On application of the first stage of the Min Prod inference rule, the first cell carries a 0.6 value for the SMALL-- P membership function and 0.2 for the NOTSMALL membership function, the second cell carries a 0.6 value for the SMALL-- P membership function and a 0.3 value for the NOTSMALL membership finction, the third cell carries a 0.2 value for the NOTSMALL membership function and a 0.07 value for the MIDDLE membership function and the fourth cell carries a 0.2 value for the NOTSMALL membership function and a 0.1 value for the MIDDLE membership function. Thereafter, on application of the second step of the Min Prod inference rule, the rule set 76 selects the maximum value for each of the SMALL-- P, NOTSMALL and MIDDLE membership functions of the ELEV-- SUM fuzzy variable and therefore, in this case, returns values of 0.6 for the SMALL-- P membership function, 0.3 for the NOTSMALL membership function and 0.1 for the MIDDLE membership function.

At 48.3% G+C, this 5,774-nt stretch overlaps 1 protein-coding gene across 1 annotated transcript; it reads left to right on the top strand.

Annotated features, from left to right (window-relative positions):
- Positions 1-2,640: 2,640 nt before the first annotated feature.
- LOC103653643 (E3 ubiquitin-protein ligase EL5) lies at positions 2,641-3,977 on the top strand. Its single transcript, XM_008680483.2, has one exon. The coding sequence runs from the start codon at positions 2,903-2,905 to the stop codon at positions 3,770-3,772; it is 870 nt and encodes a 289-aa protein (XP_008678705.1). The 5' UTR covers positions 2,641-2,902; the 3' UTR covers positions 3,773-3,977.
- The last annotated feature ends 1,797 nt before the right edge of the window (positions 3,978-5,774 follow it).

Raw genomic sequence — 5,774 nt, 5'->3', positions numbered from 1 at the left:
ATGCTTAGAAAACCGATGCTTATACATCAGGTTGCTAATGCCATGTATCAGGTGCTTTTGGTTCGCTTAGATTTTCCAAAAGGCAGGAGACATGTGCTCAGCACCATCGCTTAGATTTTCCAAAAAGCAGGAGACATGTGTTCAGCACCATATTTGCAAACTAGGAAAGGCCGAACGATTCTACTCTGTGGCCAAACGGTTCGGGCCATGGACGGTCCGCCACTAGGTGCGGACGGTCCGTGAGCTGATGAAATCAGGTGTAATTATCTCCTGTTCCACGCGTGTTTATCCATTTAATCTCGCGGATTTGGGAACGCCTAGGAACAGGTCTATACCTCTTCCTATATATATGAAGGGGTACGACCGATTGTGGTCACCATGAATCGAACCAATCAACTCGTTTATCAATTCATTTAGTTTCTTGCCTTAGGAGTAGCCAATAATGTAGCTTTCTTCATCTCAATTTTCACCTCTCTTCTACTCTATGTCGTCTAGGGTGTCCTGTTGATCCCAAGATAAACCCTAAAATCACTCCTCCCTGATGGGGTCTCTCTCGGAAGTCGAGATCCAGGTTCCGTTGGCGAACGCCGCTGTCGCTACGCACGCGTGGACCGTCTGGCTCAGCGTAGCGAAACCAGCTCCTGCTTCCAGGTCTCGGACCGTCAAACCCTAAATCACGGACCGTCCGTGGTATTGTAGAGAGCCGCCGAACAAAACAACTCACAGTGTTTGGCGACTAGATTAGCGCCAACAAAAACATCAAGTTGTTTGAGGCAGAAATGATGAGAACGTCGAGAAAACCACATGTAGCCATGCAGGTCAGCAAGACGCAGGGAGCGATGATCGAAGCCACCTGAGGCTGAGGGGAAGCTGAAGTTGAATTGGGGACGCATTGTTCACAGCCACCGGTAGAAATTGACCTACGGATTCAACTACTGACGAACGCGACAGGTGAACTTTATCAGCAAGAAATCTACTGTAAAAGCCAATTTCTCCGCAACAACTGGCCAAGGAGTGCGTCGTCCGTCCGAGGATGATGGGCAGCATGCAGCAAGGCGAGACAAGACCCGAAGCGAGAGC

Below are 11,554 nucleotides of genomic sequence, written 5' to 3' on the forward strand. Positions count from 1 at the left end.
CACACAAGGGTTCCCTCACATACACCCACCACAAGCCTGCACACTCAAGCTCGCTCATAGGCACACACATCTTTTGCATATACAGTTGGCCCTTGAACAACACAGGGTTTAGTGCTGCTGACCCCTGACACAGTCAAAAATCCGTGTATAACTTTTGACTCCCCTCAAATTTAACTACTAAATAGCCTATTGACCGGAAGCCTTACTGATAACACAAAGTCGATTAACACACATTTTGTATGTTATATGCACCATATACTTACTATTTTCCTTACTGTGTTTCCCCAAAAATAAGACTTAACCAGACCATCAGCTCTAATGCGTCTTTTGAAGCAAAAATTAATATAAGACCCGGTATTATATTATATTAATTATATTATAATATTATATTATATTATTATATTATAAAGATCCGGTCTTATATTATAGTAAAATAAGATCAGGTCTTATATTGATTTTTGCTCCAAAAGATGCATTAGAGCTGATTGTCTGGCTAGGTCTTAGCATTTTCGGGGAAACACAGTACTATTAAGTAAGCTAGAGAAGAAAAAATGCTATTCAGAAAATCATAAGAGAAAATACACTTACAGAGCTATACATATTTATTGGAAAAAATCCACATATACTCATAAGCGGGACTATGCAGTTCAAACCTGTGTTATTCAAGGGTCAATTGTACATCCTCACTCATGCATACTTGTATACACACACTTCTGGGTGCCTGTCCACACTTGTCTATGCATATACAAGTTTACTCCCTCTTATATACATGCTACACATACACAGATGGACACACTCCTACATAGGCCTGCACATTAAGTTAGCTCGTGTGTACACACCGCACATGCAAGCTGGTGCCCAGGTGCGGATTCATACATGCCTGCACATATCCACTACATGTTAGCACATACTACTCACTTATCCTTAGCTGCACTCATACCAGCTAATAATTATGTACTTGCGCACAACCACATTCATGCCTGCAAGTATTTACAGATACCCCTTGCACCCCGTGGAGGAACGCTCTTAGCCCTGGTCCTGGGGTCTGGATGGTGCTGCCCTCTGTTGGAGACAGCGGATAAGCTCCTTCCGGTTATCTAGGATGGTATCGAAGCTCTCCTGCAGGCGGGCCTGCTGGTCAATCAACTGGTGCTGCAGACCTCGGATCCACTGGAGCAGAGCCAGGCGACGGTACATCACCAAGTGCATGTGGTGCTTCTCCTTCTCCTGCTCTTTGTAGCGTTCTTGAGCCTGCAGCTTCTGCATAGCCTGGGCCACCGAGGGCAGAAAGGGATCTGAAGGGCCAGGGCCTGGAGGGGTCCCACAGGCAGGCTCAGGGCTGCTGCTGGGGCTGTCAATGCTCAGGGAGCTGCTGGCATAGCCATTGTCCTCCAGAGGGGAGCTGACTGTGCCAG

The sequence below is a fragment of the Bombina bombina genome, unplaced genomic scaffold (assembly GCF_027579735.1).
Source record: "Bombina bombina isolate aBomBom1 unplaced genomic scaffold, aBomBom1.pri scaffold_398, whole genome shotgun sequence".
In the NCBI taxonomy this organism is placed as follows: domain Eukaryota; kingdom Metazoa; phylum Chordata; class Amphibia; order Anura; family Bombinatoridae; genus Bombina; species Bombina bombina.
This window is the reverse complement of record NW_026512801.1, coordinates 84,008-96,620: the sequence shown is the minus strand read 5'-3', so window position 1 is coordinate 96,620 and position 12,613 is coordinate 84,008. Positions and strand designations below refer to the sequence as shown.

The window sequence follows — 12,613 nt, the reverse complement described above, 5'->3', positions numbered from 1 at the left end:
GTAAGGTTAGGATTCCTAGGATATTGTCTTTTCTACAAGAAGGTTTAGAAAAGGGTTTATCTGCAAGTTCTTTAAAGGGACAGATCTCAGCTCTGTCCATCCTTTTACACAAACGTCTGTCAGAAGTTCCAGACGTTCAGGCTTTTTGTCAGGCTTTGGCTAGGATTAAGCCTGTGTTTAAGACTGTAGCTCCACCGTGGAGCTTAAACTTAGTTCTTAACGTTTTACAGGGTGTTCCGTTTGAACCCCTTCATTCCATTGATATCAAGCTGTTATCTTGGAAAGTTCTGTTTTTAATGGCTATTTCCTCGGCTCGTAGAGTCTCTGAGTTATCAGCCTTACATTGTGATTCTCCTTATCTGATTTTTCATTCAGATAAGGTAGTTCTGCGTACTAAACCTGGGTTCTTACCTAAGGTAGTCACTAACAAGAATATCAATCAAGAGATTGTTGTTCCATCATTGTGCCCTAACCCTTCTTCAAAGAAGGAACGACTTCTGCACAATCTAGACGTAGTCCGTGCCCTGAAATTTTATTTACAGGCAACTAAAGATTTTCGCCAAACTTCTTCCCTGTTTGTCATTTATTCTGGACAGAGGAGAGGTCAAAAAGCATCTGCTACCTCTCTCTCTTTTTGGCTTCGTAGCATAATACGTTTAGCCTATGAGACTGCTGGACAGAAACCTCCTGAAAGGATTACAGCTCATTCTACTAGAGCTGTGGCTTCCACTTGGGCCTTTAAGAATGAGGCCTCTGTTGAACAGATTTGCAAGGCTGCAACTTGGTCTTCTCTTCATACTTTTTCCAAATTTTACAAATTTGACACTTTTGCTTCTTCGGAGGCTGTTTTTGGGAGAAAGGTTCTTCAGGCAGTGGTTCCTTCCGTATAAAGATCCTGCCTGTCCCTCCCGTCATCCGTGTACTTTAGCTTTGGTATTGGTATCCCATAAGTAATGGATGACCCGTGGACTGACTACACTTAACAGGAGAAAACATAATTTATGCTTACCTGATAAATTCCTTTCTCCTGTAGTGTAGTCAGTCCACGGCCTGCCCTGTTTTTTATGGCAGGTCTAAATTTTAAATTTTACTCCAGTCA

Turning now to FIG. 19, having obtained the three fuzzy values of the ELEV-- SUM fuzzy variable, a "scaling" or "clipping" procedure is activated for defuzzifying the fuzzy values for producing a crisp value command for the elevator.